Mike Hamilton’s hands tell the story. His fingers are short and thick – too short, you realize – and it’s hard not to look at them and wonder what happened.
Back in December of 2009, Hamilton was clearing away snow for a place to camp, in a below-freezing wind chill. He’d lost his gloves. When he noticed, eventually, the blackening of his fingers, he tried without success to wash it off.
Eventually, he made it to the VA hospital. His recovery included two surgeries to remove his fingers and months of hospitalization – far more than a typical case might warrant – because he had nowhere to recover.
“They asked me where I could go,” he said. He shrugged. “Back on the streets.”
For the homeless, health care is often a journey between extremes: no care whatsoever or the most expensive care available, in the emergency room. Because they have no place in between, this becomes a cycle. They often struggle to recover from illness or injury or infection – don’t have a clean, warm place to change bandages or get low-level nursing care – and so they find themselves back in the ER for another expensive visit subsidized by taxpayers or the hospital.
“There’s a complete and utter gap in care,” said Jerry Schwab, assistant director of the House of Charity, a downtown Spokane shelter that provides food, beds and services to homeless men. “Our folks don’t have someone who they’re tethered to (like a primary care doctor). … The hospital is often their primary care physician.”
A Washington State University nursing student, in collaboration with the shelter and Providence Sacred Heart Medical Center, is trying to change that. Rebecca Doughty is developing a “respite care” program to provide homeless people a place to recover from illness and to receive some basic follow-up care. Modeled on successful programs in other cities, the idea is to keep homeless people out of the ER cycle, improving their health and saving money.
Doughty and the House of Charity are working out the details in a program that will bring a few hospital beds into the shelter. Doughty, who’s graduating with a master’s degree in nursing this May and entering a doctoral program, will provide the bulk of the care, helping men change bandages or get IV infusions. The House of Charity has beds for 108, but the men can’t generally stay there during the day. Women’s shelters also have limited hours.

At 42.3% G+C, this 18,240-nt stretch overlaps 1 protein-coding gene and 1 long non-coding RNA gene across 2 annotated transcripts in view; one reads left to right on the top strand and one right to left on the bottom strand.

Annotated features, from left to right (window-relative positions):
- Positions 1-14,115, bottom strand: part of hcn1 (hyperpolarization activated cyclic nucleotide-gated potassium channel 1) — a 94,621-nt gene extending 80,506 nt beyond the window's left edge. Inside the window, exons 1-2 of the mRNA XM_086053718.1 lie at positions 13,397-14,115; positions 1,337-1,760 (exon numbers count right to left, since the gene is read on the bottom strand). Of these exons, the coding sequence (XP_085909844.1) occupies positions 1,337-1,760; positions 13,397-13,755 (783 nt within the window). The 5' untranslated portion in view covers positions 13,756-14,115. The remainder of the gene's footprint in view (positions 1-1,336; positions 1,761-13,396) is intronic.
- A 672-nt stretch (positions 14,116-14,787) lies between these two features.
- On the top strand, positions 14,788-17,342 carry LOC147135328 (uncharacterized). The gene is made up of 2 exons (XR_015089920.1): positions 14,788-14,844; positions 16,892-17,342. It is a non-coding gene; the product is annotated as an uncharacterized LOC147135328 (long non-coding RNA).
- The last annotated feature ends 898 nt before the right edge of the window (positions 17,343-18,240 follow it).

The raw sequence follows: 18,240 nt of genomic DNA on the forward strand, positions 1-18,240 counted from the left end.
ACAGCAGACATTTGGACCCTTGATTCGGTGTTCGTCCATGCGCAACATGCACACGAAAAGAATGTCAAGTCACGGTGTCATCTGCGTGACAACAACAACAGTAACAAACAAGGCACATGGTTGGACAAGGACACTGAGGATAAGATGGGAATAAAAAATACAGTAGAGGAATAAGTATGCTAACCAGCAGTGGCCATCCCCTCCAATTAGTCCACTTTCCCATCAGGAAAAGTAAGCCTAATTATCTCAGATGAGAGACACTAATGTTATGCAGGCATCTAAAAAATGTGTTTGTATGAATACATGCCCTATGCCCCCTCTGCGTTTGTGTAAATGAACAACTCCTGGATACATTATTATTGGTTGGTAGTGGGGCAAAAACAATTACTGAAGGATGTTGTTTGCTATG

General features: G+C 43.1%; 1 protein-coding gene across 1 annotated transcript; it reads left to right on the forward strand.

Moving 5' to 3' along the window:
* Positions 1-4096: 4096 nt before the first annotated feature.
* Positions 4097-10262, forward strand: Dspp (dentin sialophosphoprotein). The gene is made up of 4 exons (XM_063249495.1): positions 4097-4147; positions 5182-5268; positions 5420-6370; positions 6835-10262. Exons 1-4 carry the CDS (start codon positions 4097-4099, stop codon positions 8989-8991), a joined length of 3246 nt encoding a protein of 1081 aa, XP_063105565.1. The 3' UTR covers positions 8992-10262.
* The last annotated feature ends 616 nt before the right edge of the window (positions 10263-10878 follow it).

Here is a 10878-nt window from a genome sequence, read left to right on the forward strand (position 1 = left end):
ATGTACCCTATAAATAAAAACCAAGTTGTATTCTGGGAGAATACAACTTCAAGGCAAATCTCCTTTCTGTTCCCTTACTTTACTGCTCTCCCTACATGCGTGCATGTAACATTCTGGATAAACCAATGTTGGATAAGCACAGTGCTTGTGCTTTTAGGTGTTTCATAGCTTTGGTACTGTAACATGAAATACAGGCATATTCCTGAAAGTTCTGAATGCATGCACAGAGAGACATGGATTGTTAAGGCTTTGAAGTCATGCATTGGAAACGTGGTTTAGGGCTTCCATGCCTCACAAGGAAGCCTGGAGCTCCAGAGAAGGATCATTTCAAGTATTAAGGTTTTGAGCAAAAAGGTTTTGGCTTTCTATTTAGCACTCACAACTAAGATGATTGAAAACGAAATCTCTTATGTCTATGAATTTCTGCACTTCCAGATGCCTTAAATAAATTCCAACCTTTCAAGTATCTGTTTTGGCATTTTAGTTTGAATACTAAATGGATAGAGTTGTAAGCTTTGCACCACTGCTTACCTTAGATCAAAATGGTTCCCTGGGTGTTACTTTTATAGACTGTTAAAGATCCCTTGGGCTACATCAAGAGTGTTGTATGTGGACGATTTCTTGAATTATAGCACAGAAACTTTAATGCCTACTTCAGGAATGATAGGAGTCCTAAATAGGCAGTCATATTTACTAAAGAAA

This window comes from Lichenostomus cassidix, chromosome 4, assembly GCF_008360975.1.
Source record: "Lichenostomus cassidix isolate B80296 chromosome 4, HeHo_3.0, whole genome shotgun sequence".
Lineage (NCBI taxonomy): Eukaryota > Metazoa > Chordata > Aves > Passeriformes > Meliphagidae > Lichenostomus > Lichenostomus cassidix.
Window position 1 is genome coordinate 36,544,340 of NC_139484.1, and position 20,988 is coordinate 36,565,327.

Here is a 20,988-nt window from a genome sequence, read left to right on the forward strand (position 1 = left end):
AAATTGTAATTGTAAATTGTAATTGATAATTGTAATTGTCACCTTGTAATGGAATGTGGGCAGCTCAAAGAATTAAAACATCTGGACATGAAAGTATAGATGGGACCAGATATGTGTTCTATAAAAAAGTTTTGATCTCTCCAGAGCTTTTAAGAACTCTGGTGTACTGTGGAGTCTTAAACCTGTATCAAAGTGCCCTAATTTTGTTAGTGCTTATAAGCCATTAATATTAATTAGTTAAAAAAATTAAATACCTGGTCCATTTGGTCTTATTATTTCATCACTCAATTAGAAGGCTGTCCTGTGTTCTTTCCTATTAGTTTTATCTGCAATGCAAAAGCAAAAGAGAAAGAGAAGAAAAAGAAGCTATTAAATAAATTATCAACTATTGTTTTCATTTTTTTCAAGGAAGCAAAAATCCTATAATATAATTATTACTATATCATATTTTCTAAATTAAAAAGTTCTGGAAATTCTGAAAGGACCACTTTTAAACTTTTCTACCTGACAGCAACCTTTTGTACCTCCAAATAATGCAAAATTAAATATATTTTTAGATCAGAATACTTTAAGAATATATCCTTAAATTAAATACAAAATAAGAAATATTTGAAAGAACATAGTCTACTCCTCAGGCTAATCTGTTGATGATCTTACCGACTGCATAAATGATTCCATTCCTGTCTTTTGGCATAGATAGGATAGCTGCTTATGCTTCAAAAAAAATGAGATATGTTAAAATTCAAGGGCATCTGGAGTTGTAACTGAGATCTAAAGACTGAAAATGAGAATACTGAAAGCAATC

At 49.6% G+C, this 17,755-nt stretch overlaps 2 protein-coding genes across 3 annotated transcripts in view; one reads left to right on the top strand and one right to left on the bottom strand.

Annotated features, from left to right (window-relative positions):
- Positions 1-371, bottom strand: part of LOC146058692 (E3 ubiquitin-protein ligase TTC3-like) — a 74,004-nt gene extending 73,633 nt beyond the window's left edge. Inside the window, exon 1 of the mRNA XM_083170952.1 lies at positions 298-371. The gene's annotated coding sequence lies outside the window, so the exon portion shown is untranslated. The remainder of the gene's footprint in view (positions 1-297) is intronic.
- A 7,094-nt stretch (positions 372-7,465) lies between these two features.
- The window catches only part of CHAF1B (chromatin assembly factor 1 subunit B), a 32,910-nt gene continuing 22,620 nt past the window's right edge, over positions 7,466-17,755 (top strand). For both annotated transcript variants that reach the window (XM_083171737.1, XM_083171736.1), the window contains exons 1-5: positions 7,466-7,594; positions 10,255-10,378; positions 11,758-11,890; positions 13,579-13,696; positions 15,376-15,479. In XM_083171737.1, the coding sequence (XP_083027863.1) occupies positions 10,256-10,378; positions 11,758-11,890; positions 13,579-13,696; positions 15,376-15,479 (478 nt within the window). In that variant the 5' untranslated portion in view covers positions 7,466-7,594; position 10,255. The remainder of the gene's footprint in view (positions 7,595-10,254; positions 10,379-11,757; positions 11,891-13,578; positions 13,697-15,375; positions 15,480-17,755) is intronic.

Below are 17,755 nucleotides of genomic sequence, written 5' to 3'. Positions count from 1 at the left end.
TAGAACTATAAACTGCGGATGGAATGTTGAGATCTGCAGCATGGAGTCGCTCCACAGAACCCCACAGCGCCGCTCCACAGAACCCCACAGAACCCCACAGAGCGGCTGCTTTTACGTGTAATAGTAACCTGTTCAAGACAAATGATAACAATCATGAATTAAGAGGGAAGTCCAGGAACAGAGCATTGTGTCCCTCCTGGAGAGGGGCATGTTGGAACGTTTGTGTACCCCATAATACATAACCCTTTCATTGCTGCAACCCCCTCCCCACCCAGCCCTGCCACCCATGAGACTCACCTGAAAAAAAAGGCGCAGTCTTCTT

“For patients that must rest in order to recover, being sent into the elements can be catastrophic,” Doughty wrote in a grant application for her program. “Homeless patients stay in the hospital an average of four days longer than non-homeless patients, due to lack of appropriate accommodations upon discharge.”
Doughty had her eyes opened to the particular health care needs of the homeless as an undergraduate, when she did some of her clinical work among Spokane’s downtown homeless people. She saw how the lack of primary care often resulted in preventable visits to the emergency room. She saw the reluctance of the homeless to get treatment before a crisis because they couldn’t pay or were wary of getting drawn into “the system.”
And she saw the ER problem in ways she hadn’t foreseen. For example, homeless men develop endocarditis – an infection around the heart that is common among drug users – and wind up in the ER for treatment. Recovery involves daily intravenous antibiotics for four to six weeks. Since many homeless people can’t – or won’t – return so consistently, hospitals tend to admit them for that entire period, at a cost exceeding $50,000, Doughty said.
“If we can put them into a bed where they’re getting their IV, it’s better for the hospital’s bottom line and better for the patients,” she said.
Doughty has secured enough funding to start small, with a few hospital beds upstairs at the shelter. In addition to Catholic Charities, she’s working with Providence’s Jeff Liles and Cathy McInroe to develop the program. Details are still to be worked through, in part because shelter officials have to figure out how the program fits with all the other work they do. Doughty is also seeking grant funding to expand and is eager to see it used in women’s shelters, as well.
Gene Howard is a 76-year-old homeless man who lives at the House of Charity. He said he’s seen a lot of homeless men cycling into and out of the ER. He considers himself fairly healthy but acknowledges he’s an alcoholic who treats illness with whiskey.
“It doesn’t cure any aches or pains, but you forget you have them,” he said. He uses a cane and suffers from numbness in his feet from an artery disease. He has no primary care physician.
“It’s just a matter of time until some health-related issue gets to him and he ends up in the hospital,” Schwab said.
And then, probably, just a matter of time until he’ll need to leave.
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sponsored You’ve probably heard of co-ops: food co-ops, childcare co-ops, housing co-ops, energy co-ops.